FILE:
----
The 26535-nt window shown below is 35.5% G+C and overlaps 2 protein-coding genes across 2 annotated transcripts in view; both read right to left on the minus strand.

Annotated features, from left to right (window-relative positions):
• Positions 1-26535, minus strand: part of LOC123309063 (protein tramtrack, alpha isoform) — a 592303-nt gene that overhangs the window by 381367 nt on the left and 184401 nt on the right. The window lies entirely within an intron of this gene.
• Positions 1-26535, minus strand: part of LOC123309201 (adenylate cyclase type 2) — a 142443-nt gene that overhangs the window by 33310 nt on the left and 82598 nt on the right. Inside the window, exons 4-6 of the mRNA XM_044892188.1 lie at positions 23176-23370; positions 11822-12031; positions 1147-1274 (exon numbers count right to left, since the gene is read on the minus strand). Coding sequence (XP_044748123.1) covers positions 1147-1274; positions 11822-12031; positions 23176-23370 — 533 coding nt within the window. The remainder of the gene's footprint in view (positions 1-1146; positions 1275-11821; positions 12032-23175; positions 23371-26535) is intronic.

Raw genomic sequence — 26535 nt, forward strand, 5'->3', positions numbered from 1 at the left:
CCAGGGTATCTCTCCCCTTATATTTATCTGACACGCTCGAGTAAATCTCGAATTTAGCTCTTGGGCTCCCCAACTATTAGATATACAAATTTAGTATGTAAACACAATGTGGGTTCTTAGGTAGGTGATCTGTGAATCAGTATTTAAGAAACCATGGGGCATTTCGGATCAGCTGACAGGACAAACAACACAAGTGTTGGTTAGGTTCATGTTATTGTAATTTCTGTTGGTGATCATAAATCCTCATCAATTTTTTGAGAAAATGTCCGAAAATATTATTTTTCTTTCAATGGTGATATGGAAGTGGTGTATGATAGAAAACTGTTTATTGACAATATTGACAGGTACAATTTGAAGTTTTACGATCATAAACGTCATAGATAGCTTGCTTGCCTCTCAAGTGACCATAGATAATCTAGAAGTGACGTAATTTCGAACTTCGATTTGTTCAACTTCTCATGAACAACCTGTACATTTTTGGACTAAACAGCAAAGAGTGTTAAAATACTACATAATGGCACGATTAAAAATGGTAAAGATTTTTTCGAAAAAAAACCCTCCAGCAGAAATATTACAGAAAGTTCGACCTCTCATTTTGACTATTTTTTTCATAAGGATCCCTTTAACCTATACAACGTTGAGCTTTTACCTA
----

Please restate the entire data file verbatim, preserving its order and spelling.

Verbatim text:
The 26535-nt window shown below is 35.5% G+C and overlaps 2 protein-coding genes across 2 annotated transcripts in view; both read right to left on the minus strand.

Annotated features, from left to right (window-relative positions):
• Positions 1-26535, minus strand: part of LOC123309063 (protein tramtrack, alpha isoform) — a 592303-nt gene that overhangs the window by 381367 nt on the left and 184401 nt on the right. The window lies entirely within an intron of this gene.
• Positions 1-26535, minus strand: part of LOC123309201 (adenylate cyclase type 2) — a 142443-nt gene that overhangs the window by 33310 nt on the left and 82598 nt on the right. Inside the window, exons 4-6 of the mRNA XM_044892188.1 lie at positions 23176-23370; positions 11822-12031; positions 1147-1274 (exon numbers count right to left, since the gene is read on the minus strand). Coding sequence (XP_044748123.1) covers positions 1147-1274; positions 11822-12031; positions 23176-23370 — 533 coding nt within the window. The remainder of the gene's footprint in view (positions 1-1146; positions 1275-11821; positions 12032-23175; positions 23371-26535) is intronic.

Raw genomic sequence — 26535 nt, forward strand, 5'->3', positions numbered from 1 at the left:
CCAGGGTATCTCTCCCCTTATATTTATCTGACACGCTCGAGTAAATCTCGAATTTAGCTCTTGGGCTCCCCAACTATTAGATATACAAATTTAGTATGTAAACACAATGTGGGTTCTTAGGTAGGTGATCTGTGAATCAGTATTTAAGAAACCATGGGGCATTTCGGATCAGCTGACAGGACAAACAACACAAGTGTTGGTTAGGTTCATGTTATTGTAATTTCTGTTGGTGATCATAAATCCTCATCAATTTTTTGAGAAAATGTCCGAAAATATTATTTTTCTTTCAATGGTGATATGGAAGTGGTGTATGATAGAAAACTGTTTATTGACAATATTGACAGGTACAATTTGAAGTTTTACGATCATAAACGTCATAGATAGCTTGCTTGCCTCTCAAGTGACCATAGATAATCTAGAAGTGACGTAATTTCGAACTTCGATTTGTTCAACTTCTCATGAACAACCTGTACATTTTTGGACTAAACAGCAAAGAGTGTTAAAATACTACATAATGGCACGATTAAAAATGGTAAAGATTTTTTCGAAAAAAAACCCTCCAGCAGAAATATTACAGAAAGTTCGACCTCTCATTTTGACTATTTTTTTCATAAGGATCCCTTTAACCTATACAACGTTGAGCTTTTACCTA